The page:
Morbidly Beautiful

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The Last Call

Terry Alexander takes on a revenge-seeking killer in Marcus Slabine’s excellent, compelling and well-crafted horror short “The Last Call”.

I’ve always been a fan of the horror short.  It’s an art form that tends to be looked over. Yet, some of the best scares and greatest films I’ve seen have been random short films I’ve stumbled upon on YouTube. In recent years, films like Mama and Light’s Out have broken the ranks of online fame and made it to the big screen. But that doesn’t mean the rest of those tiny terrors need to be banished to the Sunday Block of some unnamed festival.

The Last Call was not a film that I stumbled upon.  It was actually passed on to me, and I didn’t really have much to go on when I started it.

Imagine my happiness and surprise when I realized I just got to watch one of the best shorts of 2019!

Marcus Slabine wrote and directed this Giallo-inspired film of death, revenge and a time before podcasts when we all worshipped the DJs of Radio Land.

The story follows legendary radio DJ Harry Cunningham (played by none other than Terry Alexander from Day of the Dead) on his final day working at WQRX FM radio before he makes the transition to XM. He came into work just do a clip show, takes some calls, and say his goodbyes.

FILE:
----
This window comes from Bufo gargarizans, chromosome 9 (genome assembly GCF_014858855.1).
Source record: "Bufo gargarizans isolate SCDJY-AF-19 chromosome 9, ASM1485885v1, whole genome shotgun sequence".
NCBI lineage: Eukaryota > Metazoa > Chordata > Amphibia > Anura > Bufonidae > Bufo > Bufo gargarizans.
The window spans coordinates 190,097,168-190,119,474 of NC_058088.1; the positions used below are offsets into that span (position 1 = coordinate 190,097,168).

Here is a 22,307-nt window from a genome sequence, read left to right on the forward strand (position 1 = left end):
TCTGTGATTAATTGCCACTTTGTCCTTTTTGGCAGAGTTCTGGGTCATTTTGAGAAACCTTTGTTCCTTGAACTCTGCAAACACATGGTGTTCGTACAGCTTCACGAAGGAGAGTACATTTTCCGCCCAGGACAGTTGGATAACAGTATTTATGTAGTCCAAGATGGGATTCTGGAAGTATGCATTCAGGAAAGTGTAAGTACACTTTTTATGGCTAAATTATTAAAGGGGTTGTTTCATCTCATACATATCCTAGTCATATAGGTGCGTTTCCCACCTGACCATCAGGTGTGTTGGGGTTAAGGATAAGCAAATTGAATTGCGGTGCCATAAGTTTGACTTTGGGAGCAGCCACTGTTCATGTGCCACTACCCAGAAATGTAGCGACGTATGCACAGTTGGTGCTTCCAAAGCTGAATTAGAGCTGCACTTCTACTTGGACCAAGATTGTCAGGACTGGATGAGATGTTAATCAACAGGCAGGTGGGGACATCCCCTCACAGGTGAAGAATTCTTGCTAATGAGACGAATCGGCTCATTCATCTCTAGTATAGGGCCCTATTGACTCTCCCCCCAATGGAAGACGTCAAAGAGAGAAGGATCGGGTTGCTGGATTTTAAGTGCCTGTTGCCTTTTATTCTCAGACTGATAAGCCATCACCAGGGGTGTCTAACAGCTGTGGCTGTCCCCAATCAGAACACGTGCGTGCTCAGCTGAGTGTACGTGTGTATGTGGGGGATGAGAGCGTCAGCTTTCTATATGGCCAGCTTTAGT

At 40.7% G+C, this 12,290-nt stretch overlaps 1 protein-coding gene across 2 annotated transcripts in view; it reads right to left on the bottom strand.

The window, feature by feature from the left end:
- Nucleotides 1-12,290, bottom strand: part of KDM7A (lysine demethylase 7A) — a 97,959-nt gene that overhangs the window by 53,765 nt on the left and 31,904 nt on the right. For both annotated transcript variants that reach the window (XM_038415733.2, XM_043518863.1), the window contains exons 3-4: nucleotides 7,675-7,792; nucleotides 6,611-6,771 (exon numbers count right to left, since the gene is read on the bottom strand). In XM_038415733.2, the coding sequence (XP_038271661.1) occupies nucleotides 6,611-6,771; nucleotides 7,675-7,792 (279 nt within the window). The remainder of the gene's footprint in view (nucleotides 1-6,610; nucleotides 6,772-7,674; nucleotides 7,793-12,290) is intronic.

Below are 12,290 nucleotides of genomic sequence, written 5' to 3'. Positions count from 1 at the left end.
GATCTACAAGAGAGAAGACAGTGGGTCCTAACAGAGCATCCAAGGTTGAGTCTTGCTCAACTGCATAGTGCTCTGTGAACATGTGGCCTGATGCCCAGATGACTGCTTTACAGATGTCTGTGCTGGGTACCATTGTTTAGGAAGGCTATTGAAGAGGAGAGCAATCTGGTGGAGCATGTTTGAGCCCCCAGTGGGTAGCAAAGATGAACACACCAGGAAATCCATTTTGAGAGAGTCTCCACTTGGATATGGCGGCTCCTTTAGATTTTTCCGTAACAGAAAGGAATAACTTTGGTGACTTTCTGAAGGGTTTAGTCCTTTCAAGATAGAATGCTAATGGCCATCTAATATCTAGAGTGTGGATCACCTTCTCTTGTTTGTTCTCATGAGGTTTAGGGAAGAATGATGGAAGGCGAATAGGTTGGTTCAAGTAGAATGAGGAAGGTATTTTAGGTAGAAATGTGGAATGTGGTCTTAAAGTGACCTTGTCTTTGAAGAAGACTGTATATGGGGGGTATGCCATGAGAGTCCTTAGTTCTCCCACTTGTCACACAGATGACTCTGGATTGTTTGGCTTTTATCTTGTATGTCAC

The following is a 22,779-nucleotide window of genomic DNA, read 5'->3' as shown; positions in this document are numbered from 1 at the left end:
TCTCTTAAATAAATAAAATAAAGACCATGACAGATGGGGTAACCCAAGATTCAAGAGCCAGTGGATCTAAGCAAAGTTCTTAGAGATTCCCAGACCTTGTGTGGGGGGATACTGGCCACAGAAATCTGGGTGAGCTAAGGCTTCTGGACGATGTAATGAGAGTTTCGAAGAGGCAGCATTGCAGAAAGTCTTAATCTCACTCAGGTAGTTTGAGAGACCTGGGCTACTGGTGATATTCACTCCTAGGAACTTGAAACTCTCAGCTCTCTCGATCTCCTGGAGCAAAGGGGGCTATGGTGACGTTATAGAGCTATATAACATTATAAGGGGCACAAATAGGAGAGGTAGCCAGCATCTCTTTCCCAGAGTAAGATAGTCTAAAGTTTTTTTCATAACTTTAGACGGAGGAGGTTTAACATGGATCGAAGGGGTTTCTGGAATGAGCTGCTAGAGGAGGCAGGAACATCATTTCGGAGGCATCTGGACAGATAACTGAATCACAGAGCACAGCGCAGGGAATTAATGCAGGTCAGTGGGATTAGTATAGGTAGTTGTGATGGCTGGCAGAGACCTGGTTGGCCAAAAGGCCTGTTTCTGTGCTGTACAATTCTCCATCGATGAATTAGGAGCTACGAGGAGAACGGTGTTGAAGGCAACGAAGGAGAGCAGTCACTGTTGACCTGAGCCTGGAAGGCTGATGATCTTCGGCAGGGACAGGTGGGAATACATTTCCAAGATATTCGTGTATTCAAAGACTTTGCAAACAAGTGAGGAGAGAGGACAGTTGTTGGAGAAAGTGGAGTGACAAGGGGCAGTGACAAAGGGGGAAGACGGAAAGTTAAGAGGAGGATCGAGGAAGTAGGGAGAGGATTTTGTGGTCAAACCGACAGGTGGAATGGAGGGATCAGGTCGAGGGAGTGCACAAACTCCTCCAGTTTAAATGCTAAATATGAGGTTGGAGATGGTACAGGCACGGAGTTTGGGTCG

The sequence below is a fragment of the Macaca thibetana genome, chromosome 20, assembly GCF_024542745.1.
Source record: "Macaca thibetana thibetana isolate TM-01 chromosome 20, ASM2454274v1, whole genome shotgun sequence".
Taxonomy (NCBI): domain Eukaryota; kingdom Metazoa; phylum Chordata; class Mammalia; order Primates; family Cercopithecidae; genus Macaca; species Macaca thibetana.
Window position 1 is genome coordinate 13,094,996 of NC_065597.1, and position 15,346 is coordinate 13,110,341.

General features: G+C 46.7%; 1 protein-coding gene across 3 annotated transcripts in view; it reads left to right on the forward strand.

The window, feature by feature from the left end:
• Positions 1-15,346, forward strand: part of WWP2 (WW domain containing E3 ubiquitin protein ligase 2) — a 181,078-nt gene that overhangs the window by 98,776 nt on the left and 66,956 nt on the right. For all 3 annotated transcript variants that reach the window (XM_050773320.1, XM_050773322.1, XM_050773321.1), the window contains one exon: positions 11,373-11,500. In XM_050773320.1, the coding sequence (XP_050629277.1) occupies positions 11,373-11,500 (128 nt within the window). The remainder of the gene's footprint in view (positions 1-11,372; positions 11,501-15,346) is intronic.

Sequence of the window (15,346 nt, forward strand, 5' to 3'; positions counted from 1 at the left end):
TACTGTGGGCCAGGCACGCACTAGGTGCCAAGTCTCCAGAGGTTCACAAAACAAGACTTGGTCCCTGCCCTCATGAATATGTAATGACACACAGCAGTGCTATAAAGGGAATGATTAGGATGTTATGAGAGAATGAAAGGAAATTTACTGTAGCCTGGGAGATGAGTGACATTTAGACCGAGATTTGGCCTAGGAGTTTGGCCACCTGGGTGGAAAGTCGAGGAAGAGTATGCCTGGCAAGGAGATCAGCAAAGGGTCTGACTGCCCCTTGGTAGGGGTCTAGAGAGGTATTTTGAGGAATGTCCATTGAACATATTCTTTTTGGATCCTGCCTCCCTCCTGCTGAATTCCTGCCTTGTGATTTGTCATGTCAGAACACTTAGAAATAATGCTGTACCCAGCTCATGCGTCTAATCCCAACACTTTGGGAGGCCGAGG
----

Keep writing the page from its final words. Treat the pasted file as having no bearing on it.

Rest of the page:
But this isn’t a Frasier re-run. A strange caller demands he unearth a dark secret live over the radio. Harry refuses, and one by one, everyone in the station is picked off by this strange caller who only has one request…play the tape or DIE.

Terry Alexander absolutely kills it! 

His voice is perfect to be a legend in the DJ world, and he’s believable and cocky without seeming like a dick… a fine line to walk. He also pulls off a range of emotions — from scared to mad to vulnerable — flawlessly, and all within a 17-minute film. My hat’s off to him. I was always a fan, but I’ll never forget him after this.

The rest of the cast did a great job adding a sense of realism to the entire story. It wasn’t a bunch of friends in the background trying not to stare at the camera, but rather a group of very talented actors that knew their characters and knew how to chew the scenery even if they weren’t front and center.

The stand out was our villain, played by Paul Sheehan, who was able to show an unreasonable amount of crazy in only slices of light.

Technically, the film is exceptional, and the talent behind it is evident. 

I loved the colors of this flick. Even in darkness the colors were bright, vibrant and very purposefully used. The music was well composed, and the editing was nice and polished. When you think of a short, you often expect to see more of a concept film rather than a feature-quality finished product. But that’s not the case here. This short was next level with regards to its presentation and production levels.

My only complaint, without giving anything away, is that I need the feature length version of this film. Until then, I think I’m gonna watch it again  — and maybe once more, too.

This is an absolute must watch. Keep an eye out for it on the festival circuit, and look for more news on a release date later this year.

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